Once parked at Roger's Trough Trailhead, I started off toward Roger's Canyon. The first mile and a half of the hike follow the Reavis Ranch Trail. Roger's Canyon eventually forks off at a signed junction.

Roger's Canyon Trail 110 exists only in the memories of some, trail maps, and Tonto Forest's website. The actual trail is overgrown with catclaw and other nasties. However, since this trail parallels Roger's Creek, you simply walk in the dry creek bed. For this reason, I'd only recommend this hike when there hasn't been any recent precip, nor is any in the forecast.

The creek bed is mostly packed sand. However, it does get more challenging with steep drop offs that I'm sure are magnificent waterfalls when the creek is flowing. Despite some scrambling, there always is a path down; you just have to hunt for it in some places. Keep in mind your limits when it comes to rock scrambles--you need to come back up whatever you go down. At 6'4" with long arms and legs, I have an advantage here.

The reward at the end of this hike was the Roger's Canyon Cliff Dwellings. I enjoyed exploring the lower cliff dwellings and even found some pottery shards. I was careful to leave things undisturbed. The pueblo in the upper cliff dwelling looks really interesting in photos. Aside from a glimpse of it from the creek bed, photos are all I've seen of it. The scramble up the cliff face to the upper dwelling is more than my fear of heights will allow.

My hope was to continue down Roger's Creek and to Angel Basin. However, the creek bed was getting more narrow and technical all the time. Daylight was of the essence, as I wanted to be off the worst of FR172 before dark. I opted to return the way I came.

Despite being an out-and-back, there was plenty of scenery to be enjoyed that I had overlooked on the hike in. The rough, jagged volcanic rocks that make up the Superstitions have many beautiful formations including needles, spires, and rock arches. And despite 2019's Woodbury Fire in this area, it never got into Roger's Canyon. There's still plenty of healthy trees and foliage to enjoy in the lush canyon.

I'm glad to check this cool hike and piece of AZ history off my bucket list.

Wildflowers
Thornapple, sunflowers, daisies, Indian paintbrush
15.36 mi • 1,949 ft aeg
Hewitt Ridge Circumference
I parked just off FS 172 a little north of Peacock Canyon. High-clearance vehicles can use an unofficial road in for 0.3 miles.

Peacock Canyon up to Millsite Canyon intrigued me more than anticipated. Rugged little canyon. The further you get in, the better it gets. A lot to admire.

Millsite Canyon
Returned to Quail Springs after 20 years and 5 months. The vicinity still seems like the perfect slice of Arizona.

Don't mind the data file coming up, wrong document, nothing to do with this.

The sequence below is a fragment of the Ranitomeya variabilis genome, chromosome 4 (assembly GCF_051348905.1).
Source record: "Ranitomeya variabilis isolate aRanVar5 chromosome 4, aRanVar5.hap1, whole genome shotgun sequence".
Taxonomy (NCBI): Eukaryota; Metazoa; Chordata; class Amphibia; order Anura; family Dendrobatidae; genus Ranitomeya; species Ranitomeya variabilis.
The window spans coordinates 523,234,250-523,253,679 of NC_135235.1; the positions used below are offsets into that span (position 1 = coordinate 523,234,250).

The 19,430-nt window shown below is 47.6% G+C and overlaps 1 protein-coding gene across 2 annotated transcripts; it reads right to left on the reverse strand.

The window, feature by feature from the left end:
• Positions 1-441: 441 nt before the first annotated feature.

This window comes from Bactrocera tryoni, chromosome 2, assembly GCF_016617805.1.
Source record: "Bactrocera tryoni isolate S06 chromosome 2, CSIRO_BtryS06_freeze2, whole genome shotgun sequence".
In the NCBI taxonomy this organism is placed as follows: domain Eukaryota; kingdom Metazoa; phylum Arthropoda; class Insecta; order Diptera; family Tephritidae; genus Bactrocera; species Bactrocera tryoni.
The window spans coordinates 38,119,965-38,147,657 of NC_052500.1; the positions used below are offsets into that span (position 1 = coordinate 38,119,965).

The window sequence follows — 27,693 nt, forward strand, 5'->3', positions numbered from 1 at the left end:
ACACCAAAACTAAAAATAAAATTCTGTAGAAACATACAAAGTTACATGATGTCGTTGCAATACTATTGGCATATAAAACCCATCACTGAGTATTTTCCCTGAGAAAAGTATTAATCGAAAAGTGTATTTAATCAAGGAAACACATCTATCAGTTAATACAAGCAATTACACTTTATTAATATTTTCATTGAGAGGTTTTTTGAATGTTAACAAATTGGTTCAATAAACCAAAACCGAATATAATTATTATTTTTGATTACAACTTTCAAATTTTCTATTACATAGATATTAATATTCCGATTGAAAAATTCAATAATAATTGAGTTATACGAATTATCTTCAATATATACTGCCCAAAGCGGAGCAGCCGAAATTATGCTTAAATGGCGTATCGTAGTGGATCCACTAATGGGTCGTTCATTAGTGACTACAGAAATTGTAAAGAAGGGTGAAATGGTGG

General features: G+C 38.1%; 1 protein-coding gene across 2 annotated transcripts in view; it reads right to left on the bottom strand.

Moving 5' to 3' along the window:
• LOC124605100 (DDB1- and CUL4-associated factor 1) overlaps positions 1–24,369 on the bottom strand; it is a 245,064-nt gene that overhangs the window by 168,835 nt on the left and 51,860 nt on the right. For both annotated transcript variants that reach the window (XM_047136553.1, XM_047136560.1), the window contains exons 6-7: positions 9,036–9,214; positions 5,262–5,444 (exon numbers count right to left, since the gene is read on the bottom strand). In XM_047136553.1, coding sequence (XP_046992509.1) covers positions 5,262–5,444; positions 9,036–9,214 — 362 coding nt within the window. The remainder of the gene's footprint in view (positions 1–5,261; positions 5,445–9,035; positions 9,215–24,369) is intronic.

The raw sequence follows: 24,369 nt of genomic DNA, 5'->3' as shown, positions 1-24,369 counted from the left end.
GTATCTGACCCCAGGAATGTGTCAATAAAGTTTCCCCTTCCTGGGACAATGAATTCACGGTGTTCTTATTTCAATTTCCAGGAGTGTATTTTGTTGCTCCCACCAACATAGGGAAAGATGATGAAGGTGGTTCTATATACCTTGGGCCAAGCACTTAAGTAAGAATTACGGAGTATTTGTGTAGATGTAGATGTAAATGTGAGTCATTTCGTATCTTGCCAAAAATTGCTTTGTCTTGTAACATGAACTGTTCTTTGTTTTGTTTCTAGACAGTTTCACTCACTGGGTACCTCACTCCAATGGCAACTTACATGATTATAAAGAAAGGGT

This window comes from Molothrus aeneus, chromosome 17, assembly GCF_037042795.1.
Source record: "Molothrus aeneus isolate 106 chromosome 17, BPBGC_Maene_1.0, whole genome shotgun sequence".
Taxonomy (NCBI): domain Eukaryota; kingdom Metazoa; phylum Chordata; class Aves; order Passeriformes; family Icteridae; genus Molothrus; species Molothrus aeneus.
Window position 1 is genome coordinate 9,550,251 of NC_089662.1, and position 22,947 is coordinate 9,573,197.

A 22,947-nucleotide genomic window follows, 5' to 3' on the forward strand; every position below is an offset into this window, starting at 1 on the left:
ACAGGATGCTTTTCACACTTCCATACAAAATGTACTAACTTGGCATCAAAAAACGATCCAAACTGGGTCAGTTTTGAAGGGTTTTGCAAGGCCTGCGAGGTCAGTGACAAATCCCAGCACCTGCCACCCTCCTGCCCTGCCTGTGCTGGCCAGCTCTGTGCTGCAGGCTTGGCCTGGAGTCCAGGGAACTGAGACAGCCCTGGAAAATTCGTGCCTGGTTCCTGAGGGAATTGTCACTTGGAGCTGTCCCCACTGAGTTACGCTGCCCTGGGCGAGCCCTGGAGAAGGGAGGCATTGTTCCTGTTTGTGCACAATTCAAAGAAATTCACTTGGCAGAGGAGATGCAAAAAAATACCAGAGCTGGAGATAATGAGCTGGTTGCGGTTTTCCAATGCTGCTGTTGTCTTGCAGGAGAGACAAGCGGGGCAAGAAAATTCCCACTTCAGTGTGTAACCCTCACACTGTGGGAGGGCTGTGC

Shade from Hewitt Ridge and a trickling creek. The trail is a road. Vegetation is intense in some areas. Vertical geology and healthy Saguaros galore had my full attention at times. Seemingly impossible, I got off track twice.

Hidden Valley SoMo & BSM are shallowly hidden. Lower to mid-Millsite is the exaggerated 3D version of a valley. Nobody below the parallel ridges is sneaking a peak into Millsite.

The nagging foot ligament was screaming from a senseless jump but I wanted to complete Millsite Canyon.

Having hiked the upper portion more than once I knew it was no picnic. There is a quick mile or two near the top, but it ends washed out to oblivion.

Three SxSs crawled by me, they were returning from the overlook above Whetrock Canyon. I knew that they would soon be descending FS192B. My hobbling pace missed the show, sections are swiss cheese with ball bearings up the yin-yang on steep grades if memory serves. No longer on topo maps now.

Changed the oven mitt pants to shorts, and started with a walking lunch on the 7.75 miles down FS172 back to square one.

Fauna
Several large bevies of quail, javelina scat, tarantula, and a desert tortoise. A plethora of songbirds in the early morning. One sounded like a bellowing steer. A solid mile of wasps hovering and wrestling but they didn't cause me trouble.

FS172
Early in the day on the drive-in, up out of Queen Creek, I squeezed by a couple of road maintenance trucks and front loaders. They were loading up on flatbed trailers as I was leaving, never saw a hint of work performed on FS172, perhaps they just pushed aside a boulder.

Synopsis
Millsite end-to-end has been on an imaginary to-do list since the 90s.

Foliage
I'd guess Dec 7th to late Dec for the cottonwoods and sycamores.

Wildflowers
Intense parish goldeneye in isolated areas. Four O'Clock: light. Verbena: isolated. Skeleton of devil's claw.
8.25 mi • 4,321 ft aeg
Jim says we've got victory on the Moody Point Trail #140 clear down to the Rim Trail #139, but I was snipping away at so much vicious vegetation that I never made it all the way down. I hope to make one more trip up there to confirm that it's up to my "standards" (low as they may be) : wink :
Regardless, what we need now is boots on the trail.
[ youtube video ]
4.33 mi • 717 ft aeg
Park McFadden Trail Loop